During my job-searching campaign I was once asked to show all the structures that I have synthesized. Drawing 200+ molecules seemed no fun to me. Even opening all .cdx files generated in 3.5 years, to copy-paste in a single one, was too boring. So I’ve used openbabel for this job.
Once I had all the .cdx in one folder I’ve ran
babel *.cdx allStruc.svg -xe -xl -xC rsvg-convert -f pdf -o allStruc.pdf allStruc.svg
But the output was weird. All the charged molecules were assigned unrealistic charges over +2000, so all my potassium trifluoroborate and ammonium salts were crap.
Then I turned to molconvert tool from Chemaxon, which is free for academic non-commercial use. To convert all .cdx files to correct smiles I used a simple script:
#!/bin/bash for i in $(ls -1 .|grep .cdx) do ~/marvin/bin/molconvert smiles $i -o tmp.smi cat tmp.smi >> smiles.smi done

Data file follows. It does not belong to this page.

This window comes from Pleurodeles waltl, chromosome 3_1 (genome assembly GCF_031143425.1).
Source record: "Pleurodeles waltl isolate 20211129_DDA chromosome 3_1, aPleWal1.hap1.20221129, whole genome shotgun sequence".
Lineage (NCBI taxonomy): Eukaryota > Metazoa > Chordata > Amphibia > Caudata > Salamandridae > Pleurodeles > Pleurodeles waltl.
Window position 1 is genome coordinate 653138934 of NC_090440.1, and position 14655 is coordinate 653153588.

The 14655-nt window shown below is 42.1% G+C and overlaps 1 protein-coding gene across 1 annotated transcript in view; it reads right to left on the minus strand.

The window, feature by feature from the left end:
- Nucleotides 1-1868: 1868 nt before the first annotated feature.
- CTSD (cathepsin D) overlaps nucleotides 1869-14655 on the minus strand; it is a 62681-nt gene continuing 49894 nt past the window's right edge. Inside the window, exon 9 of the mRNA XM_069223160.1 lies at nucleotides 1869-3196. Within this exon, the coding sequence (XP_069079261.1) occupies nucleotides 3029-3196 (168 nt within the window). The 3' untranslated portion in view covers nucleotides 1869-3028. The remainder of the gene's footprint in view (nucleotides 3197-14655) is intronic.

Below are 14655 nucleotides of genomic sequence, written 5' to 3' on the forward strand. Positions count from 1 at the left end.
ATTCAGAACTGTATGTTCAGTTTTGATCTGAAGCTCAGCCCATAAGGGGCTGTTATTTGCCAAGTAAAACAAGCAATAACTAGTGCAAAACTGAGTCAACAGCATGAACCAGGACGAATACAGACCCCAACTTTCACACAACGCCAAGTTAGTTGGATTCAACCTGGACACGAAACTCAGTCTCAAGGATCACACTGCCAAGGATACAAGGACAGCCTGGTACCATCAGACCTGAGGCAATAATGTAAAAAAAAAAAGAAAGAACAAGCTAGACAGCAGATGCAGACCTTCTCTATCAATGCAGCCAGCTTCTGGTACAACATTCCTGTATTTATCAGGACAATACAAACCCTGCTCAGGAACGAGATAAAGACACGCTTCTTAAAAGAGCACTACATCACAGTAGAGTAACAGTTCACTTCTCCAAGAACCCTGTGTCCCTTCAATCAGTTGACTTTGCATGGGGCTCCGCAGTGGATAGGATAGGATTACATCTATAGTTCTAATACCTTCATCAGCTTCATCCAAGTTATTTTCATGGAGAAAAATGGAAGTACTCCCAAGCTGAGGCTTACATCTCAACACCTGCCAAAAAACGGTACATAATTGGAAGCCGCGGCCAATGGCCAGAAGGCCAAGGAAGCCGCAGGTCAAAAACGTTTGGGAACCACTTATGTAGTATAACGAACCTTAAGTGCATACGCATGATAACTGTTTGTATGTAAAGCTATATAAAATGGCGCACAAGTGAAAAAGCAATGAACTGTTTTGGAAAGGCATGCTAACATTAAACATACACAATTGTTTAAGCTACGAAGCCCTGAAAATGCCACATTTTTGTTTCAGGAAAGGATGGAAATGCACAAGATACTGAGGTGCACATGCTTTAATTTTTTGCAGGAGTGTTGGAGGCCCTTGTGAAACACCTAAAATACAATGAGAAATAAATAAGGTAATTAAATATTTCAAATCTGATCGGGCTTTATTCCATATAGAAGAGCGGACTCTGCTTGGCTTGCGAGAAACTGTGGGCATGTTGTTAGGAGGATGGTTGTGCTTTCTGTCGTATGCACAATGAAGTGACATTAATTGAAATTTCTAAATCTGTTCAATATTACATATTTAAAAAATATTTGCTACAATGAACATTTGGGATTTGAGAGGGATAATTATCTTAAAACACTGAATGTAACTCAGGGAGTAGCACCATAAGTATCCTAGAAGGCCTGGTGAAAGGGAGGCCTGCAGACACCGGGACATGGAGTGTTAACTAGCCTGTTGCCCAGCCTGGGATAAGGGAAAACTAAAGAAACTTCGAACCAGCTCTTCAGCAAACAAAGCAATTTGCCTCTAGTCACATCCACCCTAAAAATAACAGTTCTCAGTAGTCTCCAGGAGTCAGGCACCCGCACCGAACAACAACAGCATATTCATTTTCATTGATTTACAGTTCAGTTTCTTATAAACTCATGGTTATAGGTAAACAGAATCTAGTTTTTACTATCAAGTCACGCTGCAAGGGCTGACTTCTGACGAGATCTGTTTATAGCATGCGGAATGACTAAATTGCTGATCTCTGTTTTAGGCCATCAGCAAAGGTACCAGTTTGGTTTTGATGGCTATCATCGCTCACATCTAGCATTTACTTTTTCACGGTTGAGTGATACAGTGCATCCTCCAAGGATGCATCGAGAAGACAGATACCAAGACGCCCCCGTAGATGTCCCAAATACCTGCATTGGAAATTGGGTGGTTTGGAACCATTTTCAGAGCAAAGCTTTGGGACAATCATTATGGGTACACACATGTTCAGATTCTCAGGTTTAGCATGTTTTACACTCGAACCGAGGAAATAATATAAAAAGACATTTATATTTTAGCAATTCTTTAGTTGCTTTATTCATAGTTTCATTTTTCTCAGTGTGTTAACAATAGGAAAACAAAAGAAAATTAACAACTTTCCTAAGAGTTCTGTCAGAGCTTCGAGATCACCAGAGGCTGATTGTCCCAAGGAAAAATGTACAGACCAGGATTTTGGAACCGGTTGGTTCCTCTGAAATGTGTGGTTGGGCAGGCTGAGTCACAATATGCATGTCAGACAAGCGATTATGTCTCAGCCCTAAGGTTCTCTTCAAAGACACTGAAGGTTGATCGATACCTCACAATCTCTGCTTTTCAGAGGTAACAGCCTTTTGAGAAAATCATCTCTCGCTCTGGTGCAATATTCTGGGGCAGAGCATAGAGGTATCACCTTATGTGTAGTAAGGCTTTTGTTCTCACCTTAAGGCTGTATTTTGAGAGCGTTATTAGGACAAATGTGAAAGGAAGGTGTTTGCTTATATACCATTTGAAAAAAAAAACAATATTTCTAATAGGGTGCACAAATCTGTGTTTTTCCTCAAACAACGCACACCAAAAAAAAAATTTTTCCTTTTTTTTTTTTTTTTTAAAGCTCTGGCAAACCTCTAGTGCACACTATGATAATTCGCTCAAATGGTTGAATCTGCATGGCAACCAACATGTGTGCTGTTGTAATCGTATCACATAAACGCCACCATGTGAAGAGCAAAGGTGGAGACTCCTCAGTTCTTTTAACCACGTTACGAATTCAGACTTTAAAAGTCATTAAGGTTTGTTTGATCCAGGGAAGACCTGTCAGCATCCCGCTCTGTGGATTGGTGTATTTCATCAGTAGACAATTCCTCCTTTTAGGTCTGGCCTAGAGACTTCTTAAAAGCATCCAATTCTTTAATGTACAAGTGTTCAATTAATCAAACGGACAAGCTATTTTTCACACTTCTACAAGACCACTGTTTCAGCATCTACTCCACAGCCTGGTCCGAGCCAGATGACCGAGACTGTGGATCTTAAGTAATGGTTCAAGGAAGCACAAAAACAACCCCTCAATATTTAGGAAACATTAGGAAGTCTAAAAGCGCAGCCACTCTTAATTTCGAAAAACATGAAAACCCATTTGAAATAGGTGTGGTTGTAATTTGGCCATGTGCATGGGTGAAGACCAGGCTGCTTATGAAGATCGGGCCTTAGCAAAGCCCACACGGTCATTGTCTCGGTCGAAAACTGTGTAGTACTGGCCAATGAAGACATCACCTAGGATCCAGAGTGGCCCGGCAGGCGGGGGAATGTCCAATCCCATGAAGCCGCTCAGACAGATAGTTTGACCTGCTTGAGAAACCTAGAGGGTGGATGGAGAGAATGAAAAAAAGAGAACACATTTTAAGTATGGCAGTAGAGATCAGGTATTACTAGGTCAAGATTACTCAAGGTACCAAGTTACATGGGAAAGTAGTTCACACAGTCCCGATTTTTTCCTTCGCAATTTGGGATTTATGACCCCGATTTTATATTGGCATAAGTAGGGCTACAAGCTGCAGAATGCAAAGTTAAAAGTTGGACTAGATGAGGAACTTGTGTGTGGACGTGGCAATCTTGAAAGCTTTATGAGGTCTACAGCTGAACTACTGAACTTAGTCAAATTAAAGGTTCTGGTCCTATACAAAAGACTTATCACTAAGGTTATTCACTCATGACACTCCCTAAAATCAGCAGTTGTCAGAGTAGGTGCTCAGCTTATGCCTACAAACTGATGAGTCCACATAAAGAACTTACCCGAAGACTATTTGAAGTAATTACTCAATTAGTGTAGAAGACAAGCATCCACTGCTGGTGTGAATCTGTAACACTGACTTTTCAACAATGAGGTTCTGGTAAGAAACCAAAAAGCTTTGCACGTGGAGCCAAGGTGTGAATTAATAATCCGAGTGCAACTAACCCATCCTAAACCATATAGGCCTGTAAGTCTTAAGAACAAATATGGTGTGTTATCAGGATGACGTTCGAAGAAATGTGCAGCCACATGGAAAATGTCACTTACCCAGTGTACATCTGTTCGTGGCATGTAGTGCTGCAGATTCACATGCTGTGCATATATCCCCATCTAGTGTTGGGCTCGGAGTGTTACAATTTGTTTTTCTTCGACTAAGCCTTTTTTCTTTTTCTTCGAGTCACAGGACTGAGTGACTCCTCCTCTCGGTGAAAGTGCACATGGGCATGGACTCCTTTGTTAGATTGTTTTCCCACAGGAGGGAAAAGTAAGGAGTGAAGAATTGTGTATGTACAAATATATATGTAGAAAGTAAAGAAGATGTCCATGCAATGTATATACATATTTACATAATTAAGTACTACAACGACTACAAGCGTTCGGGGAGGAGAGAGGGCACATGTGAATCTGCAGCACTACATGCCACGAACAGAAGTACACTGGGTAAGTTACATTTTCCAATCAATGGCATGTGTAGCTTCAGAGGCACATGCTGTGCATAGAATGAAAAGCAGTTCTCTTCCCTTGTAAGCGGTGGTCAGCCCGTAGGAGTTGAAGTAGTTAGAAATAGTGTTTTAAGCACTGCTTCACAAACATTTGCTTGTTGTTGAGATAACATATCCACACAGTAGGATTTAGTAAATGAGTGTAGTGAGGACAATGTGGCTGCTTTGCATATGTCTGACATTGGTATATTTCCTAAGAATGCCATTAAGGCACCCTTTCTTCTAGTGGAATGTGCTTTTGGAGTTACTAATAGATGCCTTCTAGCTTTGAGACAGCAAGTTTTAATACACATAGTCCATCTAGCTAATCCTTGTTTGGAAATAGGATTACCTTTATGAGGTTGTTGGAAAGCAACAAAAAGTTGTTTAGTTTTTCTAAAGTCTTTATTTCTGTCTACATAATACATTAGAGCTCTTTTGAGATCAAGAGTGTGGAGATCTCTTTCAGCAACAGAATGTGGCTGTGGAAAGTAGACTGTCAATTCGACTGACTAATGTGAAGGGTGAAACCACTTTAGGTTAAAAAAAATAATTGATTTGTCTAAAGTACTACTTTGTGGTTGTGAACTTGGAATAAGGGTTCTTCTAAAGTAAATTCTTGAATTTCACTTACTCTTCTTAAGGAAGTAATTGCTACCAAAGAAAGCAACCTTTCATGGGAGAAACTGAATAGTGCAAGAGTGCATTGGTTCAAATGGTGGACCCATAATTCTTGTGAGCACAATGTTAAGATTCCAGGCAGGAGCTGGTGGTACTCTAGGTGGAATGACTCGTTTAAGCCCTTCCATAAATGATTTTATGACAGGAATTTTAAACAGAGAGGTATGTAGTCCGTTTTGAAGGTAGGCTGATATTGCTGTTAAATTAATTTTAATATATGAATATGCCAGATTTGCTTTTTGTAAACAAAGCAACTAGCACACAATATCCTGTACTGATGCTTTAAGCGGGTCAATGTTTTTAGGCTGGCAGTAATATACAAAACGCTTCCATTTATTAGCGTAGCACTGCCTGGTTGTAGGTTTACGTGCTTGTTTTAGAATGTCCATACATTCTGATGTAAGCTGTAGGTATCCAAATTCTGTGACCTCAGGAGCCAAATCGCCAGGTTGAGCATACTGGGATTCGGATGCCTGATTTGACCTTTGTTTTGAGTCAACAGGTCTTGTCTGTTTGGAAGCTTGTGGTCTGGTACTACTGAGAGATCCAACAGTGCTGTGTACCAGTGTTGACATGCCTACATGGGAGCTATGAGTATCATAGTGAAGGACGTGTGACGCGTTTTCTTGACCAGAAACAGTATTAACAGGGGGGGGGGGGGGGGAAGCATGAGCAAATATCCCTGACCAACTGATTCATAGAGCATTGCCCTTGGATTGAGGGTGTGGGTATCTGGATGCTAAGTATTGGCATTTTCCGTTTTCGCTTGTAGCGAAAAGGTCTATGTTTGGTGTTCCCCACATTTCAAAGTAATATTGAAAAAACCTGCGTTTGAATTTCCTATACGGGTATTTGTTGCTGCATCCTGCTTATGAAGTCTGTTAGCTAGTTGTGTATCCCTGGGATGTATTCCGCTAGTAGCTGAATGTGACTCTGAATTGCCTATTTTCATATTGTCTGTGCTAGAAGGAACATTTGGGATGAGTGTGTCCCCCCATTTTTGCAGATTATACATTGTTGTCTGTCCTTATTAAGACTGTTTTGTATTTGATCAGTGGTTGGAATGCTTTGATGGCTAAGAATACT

Followed by openbabel (I’ve decided to sort the molecules by molecular weight so the complexity will increase more or less steadily down the list):
babel smiles.smi allStruc.svg -xe -xl -xC --sort MW rsvg-convert -f pdf -o allStruc.pdf allStruc.svg
Still, the conversion wasn’t ideal. Particularly, BF3¯ groups were represented as BF2·F¯. Fortunately, simple replacement of SMILES code ‘B(F)F’ to ‘[B-](F)(F)F’ and removal of extra fluoride (‘[F-].’ in SMILES) solved the problem.
So, here we go, the work of 3.5 years as almost square matrix 15×14: